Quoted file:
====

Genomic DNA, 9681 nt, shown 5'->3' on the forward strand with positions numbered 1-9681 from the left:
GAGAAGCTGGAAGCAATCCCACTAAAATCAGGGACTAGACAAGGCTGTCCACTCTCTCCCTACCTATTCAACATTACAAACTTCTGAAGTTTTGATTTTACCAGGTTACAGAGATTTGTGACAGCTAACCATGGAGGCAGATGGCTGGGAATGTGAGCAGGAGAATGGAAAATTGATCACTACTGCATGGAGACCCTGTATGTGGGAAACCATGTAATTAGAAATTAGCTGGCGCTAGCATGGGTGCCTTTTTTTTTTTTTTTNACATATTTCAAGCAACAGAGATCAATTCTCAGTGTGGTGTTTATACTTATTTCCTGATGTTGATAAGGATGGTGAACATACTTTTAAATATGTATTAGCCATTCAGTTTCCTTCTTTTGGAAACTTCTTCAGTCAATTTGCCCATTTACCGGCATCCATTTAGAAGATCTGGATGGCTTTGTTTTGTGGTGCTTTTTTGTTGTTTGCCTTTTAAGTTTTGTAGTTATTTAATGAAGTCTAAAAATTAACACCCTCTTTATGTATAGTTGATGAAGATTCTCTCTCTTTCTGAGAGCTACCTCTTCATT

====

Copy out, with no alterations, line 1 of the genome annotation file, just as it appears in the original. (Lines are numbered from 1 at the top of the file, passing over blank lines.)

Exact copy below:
Genomic DNA, 9681 nt, shown 5'->3' on the forward strand with positions numbered 1-9681 from the left: